Wells Fargo fined $185M for creating unauthorized accounts

U.S. bank Wells Fargo has fired more than 5,000 of its employees and been fined a total of $185 million US for creating millions of unauthorized accounts on their customers' behalf — often without the customers' knowledge.

Wells Fargo workers fired for creating bank accounts and credit cards that customers never asked for

Wells Fargo employees fabricated more than 2 million deposit and credit card accounts to meet growth targets and earn bonuses. (Eric Thayer/Bloomberg)

U.S. bank Wells Fargo has fired more than 5,000 of its employees and been fined a total of $185 million US for making up millions of unauthorized bank accounts on their customers' behalf — often without the customers' knowledge.

The California-based bank will pay $100 million US to the Consumer Financial Protection Bureau (CFPB), $35 million US to the Office of the Comptroller of the Currency and $50 million US to the City and County of Los Angeles along with restitution to customers for a scam dating back to 2011 that allowed the bank to rack up millions in bank fees and meet aggressive growth targets.

According to its most recent regulatory filings, Wells Fargo has 70 million customers worldwide.

According to a lawsuit filed in California's superior court, the bank aggressively pushes its employees to sign up customers for more accounts and products, and rewards them for doing so. Four times a day, the lawsuit alleges, managers review how many new accounts have been opened and reprimands employees who have not met their quota.

"Wells Fargo thus puts its employees between a rock and a hard place," the statement of claim reads, "forcing them to choose between keeping their jobs, and opening ... accounts." 

Many apparently chose the latter, as according to the CFPB, Wells Fargo employees opened 1.5 million bank accounts and more than 500,000 credit cards without the expressed permission of their existing customers. Money in customers' accounts was transferred to these new accounts without authorization. Debit cards were issued and activated, as well as PINs created, all without telling customers what they were doing.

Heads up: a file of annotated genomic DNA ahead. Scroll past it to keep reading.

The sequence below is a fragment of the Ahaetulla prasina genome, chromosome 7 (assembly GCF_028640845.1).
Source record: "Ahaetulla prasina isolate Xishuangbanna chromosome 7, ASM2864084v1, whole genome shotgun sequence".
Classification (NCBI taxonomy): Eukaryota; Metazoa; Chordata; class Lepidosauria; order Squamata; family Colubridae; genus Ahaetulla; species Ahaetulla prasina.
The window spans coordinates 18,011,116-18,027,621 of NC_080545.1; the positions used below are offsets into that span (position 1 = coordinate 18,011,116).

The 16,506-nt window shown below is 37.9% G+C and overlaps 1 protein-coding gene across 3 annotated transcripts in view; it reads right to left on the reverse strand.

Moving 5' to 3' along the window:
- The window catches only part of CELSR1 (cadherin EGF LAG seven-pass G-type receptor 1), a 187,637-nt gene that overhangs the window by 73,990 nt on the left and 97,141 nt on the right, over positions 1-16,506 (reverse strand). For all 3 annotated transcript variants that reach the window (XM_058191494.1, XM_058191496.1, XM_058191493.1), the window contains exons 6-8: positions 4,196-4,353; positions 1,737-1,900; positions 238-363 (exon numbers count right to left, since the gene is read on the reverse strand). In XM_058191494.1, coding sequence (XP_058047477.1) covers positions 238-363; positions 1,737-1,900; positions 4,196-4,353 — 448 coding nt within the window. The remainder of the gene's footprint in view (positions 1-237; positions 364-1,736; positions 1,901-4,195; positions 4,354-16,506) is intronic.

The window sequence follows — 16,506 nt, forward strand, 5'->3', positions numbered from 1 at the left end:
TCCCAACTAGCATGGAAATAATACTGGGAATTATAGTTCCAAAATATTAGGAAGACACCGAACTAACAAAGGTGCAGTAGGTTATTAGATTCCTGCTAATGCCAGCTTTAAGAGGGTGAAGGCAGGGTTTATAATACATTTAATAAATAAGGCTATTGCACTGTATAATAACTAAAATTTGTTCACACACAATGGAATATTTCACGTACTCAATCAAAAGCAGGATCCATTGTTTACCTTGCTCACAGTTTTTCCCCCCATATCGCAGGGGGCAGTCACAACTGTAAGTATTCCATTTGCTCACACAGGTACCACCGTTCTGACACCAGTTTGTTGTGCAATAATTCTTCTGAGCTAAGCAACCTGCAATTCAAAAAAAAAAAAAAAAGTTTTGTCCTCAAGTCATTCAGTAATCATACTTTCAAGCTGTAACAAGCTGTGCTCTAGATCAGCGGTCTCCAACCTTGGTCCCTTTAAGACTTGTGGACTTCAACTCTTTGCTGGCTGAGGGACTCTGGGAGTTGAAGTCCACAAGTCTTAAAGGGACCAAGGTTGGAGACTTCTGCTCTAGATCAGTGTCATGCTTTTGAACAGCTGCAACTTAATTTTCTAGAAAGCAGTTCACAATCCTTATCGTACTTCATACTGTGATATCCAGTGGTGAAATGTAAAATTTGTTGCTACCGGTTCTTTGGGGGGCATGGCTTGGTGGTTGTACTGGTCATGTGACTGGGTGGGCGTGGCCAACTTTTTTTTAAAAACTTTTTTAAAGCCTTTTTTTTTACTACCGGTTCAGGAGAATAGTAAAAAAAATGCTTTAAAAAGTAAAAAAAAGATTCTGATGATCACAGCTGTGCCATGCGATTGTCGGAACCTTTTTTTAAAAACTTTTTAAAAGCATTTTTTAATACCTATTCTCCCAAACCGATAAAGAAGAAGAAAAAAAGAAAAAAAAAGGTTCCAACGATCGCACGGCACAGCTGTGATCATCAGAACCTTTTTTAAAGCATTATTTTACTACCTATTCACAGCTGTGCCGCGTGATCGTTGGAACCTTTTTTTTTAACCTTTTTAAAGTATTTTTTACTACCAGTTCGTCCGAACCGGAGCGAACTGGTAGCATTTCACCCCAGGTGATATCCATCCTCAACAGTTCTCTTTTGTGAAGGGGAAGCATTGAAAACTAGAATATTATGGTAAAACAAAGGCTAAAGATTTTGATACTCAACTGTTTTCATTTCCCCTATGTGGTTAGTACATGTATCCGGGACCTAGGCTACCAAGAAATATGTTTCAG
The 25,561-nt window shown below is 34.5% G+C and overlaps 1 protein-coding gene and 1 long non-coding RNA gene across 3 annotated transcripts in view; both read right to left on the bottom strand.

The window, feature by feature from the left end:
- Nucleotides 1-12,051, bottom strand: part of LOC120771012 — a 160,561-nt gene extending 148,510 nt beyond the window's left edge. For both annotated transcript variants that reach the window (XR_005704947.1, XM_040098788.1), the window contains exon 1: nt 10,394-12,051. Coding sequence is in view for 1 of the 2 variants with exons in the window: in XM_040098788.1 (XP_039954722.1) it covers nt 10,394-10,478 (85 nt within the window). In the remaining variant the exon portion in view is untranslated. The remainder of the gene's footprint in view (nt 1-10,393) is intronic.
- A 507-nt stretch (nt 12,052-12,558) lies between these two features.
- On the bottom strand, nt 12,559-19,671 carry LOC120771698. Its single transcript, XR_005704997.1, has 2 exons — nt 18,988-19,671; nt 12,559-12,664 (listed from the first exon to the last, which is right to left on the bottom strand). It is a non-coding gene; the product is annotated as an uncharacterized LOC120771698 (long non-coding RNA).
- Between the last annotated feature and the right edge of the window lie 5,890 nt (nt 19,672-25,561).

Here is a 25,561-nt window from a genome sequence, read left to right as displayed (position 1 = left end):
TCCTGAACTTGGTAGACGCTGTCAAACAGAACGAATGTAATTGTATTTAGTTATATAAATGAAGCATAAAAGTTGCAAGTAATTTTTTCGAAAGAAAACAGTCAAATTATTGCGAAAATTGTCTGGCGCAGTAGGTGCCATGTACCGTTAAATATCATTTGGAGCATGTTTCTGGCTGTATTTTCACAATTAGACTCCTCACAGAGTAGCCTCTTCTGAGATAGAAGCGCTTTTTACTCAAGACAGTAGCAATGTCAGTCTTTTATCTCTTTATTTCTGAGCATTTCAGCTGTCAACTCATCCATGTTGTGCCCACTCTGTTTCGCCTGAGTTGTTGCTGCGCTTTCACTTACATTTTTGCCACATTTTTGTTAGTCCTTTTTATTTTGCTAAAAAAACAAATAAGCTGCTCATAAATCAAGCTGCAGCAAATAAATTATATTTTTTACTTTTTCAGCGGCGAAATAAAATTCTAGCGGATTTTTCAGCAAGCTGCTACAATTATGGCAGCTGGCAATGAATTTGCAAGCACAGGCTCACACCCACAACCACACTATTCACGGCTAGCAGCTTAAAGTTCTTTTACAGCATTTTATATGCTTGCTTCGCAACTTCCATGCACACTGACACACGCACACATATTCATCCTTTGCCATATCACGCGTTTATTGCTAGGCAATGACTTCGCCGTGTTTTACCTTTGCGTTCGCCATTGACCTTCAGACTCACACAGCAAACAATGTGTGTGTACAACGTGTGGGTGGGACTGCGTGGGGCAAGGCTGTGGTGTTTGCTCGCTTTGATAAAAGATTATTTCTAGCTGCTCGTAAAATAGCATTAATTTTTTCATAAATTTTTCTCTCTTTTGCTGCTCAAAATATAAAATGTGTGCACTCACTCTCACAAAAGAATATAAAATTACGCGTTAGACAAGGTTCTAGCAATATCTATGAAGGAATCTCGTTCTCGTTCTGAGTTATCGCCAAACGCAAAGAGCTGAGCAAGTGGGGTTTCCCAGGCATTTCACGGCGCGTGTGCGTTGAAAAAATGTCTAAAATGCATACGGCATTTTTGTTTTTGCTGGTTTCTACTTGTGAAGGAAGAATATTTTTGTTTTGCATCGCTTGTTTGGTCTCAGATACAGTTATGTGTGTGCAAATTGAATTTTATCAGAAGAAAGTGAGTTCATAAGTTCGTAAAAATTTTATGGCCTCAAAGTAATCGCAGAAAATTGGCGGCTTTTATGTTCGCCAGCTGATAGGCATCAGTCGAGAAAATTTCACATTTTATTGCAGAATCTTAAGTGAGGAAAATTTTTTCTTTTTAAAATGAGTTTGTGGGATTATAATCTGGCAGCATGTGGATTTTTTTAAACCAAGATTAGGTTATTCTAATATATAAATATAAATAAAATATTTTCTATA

In some cases, Wells Fargo employees even created bogus email addresses and other contact information to sign up customers for online banking services and earn an employee bonus as a result.

"Wells Fargo employees secretly opened unauthorized accounts to hit sales targets and receive bonuses," CFPB director Richard Cordray said.

Some 5,300 employees have been fired as a result of their role in the scheme. Wells Fargo says it has already refunded $2.6 million to its customers, an amount that will likely rise because the bank has only examined about one per cent of its total customer base so far. The average rebate has been about $25 US.

In a statement, the bank said it is "committed to putting our customers' interests first 100 per cent of the time, and we regret and take responsibility for any instances where customers may have received a product that they did not request."

Wells Fargo is still known for having aggressive sales goals for its employees. Wells Fargo's executives highlight every quarter the bank's so-called "cross sale ratio," which is the number of products the bank sells to each of their individual customers. The ratio hovers around six, which means every customer of Wells Fargo has on average six different types of products with the bank.

According to the lawsuit, employees have been known to sign up friends and family members for accounts in order to meet their quotas. 

With files from The Associated Press


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